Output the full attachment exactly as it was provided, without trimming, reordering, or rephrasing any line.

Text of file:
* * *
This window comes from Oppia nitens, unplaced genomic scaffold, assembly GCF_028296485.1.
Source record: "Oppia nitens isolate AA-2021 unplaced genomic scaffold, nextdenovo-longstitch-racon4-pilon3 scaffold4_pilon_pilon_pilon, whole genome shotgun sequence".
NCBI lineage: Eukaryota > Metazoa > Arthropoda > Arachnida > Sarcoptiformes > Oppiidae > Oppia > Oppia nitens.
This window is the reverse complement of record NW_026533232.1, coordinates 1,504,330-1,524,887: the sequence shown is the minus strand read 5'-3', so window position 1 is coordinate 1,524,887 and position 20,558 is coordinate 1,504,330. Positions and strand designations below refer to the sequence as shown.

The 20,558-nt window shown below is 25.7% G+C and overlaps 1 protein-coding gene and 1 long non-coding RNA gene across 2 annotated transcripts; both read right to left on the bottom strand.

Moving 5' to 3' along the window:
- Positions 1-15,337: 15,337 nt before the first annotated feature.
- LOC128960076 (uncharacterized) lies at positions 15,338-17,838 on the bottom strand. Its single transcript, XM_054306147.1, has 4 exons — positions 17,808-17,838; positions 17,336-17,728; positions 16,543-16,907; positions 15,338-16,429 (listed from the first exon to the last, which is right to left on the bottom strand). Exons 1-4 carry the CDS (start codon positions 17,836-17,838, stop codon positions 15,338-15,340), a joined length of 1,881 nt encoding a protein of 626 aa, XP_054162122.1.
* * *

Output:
This window comes from Oppia nitens, unplaced genomic scaffold, assembly GCF_028296485.1.
Source record: "Oppia nitens isolate AA-2021 unplaced genomic scaffold, nextdenovo-longstitch-racon4-pilon3 scaffold4_pilon_pilon_pilon, whole genome shotgun sequence".
NCBI lineage: Eukaryota > Metazoa > Arthropoda > Arachnida > Sarcoptiformes > Oppiidae > Oppia > Oppia nitens.
This window is the reverse complement of record NW_026533232.1, coordinates 1,504,330-1,524,887: the sequence shown is the minus strand read 5'-3', so window position 1 is coordinate 1,524,887 and position 20,558 is coordinate 1,504,330. Positions and strand designations below refer to the sequence as shown.

The 20,558-nt window shown below is 25.7% G+C and overlaps 1 protein-coding gene and 1 long non-coding RNA gene across 2 annotated transcripts; both read right to left on the bottom strand.

Moving 5' to 3' along the window:
- Positions 1-15,337: 15,337 nt before the first annotated feature.
- LOC128960076 (uncharacterized) lies at positions 15,338-17,838 on the bottom strand. Its single transcript, XM_054306147.1, has 4 exons — positions 17,808-17,838; positions 17,336-17,728; positions 16,543-16,907; positions 15,338-16,429 (listed from the first exon to the last, which is right to left on the bottom strand). Exons 1-4 carry the CDS (start codon positions 17,836-17,838, stop codon positions 15,338-15,340), a joined length of 1,881 nt encoding a protein of 626 aa, XP_054162122.1.